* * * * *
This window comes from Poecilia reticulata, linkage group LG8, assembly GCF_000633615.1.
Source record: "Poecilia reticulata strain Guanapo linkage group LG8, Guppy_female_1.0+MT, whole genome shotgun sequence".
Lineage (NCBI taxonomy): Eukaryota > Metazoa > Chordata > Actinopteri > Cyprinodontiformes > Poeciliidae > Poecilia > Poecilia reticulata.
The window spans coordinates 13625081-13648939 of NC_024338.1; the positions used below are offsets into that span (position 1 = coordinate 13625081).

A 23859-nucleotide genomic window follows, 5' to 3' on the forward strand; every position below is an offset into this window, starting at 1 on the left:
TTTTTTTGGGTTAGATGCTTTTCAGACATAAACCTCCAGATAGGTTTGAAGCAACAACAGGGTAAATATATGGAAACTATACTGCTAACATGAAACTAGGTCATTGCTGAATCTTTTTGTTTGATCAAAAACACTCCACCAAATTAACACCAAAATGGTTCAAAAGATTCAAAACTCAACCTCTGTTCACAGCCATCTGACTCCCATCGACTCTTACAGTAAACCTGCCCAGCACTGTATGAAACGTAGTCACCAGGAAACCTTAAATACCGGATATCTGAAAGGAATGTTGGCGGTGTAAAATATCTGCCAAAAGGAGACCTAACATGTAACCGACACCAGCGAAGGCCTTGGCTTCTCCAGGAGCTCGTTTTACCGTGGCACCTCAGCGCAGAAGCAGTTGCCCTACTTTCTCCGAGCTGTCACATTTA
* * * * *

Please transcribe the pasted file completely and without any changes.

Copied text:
This window comes from Poecilia reticulata, linkage group LG8, assembly GCF_000633615.1.
Source record: "Poecilia reticulata strain Guanapo linkage group LG8, Guppy_female_1.0+MT, whole genome shotgun sequence".
Lineage (NCBI taxonomy): Eukaryota > Metazoa > Chordata > Actinopteri > Cyprinodontiformes > Poeciliidae > Poecilia > Poecilia reticulata.
The window spans coordinates 13625081-13648939 of NC_024338.1; the positions used below are offsets into that span (position 1 = coordinate 13625081).

A 23859-nucleotide genomic window follows, 5' to 3' on the forward strand; every position below is an offset into this window, starting at 1 on the left:
TTTTTTTGGGTTAGATGCTTTTCAGACATAAACCTCCAGATAGGTTTGAAGCAACAACAGGGTAAATATATGGAAACTATACTGCTAACATGAAACTAGGTCATTGCTGAATCTTTTTGTTTGATCAAAAACACTCCACCAAATTAACACCAAAATGGTTCAAAAGATTCAAAACTCAACCTCTGTTCACAGCCATCTGACTCCCATCGACTCTTACAGTAAACCTGCCCAGCACTGTATGAAACGTAGTCACCAGGAAACCTTAAATACCGGATATCTGAAAGGAATGTTGGCGGTGTAAAATATCTGCCAAAAGGAGACCTAACATGTAACCGACACCAGCGAAGGCCTTGGCTTCTCCAGGAGCTCGTTTTACCGTGGCACCTCAGCGCAGAAGCAGTTGCCCTACTTTCTCCGAGCTGTCACATTTA